Automotive research center Thatcham Research is calling on car manufacturers to take care not to describe their ADAS features as ‘autonomous’, as this might mislead consumers and cause them to put more faith in their cars than they should.
Matthew Avery, head of research at Thatcham Research, said, “We are starting to see real-life examples of the hazardous situations that occur when motorists expect the car to drive and function on its own. Specifically, where the technology is taking ownership of more and more of the driving task. But the motorist may not be sufficiently aware that they are still required to take back control in problematic circumstances.”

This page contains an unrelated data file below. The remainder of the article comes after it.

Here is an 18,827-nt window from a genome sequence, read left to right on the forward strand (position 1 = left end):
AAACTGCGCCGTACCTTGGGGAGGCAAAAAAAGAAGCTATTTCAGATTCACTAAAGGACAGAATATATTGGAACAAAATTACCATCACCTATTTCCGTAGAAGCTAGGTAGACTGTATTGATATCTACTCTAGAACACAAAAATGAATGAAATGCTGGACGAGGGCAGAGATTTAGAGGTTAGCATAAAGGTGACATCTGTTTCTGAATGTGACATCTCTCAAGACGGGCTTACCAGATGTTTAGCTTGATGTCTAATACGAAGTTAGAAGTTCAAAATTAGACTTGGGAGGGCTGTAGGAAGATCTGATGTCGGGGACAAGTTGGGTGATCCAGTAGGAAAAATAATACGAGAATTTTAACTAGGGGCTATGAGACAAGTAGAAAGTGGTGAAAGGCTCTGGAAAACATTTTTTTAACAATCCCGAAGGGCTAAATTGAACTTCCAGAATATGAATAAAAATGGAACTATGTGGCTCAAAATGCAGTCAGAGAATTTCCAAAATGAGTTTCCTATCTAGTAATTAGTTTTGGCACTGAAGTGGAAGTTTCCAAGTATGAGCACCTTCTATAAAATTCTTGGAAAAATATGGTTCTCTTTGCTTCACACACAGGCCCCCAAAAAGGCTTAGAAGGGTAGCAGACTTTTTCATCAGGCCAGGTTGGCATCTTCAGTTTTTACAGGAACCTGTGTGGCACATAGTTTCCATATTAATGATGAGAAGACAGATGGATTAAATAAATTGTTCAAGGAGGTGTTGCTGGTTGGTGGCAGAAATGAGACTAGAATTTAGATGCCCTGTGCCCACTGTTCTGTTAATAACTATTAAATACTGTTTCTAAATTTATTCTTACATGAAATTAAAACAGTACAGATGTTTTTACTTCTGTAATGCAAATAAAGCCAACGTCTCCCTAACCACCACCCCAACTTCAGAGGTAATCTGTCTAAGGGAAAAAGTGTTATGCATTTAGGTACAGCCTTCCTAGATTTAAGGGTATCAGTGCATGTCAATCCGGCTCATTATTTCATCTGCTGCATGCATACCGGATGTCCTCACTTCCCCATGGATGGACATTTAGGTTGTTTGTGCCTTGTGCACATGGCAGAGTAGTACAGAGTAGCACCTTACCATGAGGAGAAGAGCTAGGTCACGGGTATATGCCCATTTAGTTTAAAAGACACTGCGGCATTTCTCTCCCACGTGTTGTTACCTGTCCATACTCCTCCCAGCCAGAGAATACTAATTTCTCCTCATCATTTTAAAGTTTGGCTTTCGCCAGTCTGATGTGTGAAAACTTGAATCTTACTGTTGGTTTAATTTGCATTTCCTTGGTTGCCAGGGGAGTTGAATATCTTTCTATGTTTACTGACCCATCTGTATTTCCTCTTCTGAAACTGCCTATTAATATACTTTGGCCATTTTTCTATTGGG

The organisation says that terminology and names such as Autopilot and ProPilot, which are used in marketing material and owner’s literature, suggest reliable, fully autonomous systems when the cars only have advanced driver assistance systems (ADAS) features.
“Absolute clarity is needed, to help drivers understand the when and how these technologies are designed to work and that they should always remain engaged in the driving task,” Avery commented.
Avery added that it is a legal issue, too: “Fully automated vehicles that can own the driving task from A to B, with no need for driver involvement whatsoever, won’t be available for many years to come. Until then, drivers remain criminally liable for the safe use of their cars and as such, the capability of current road vehicle technologies must not be oversold.”
By Illya Verpraet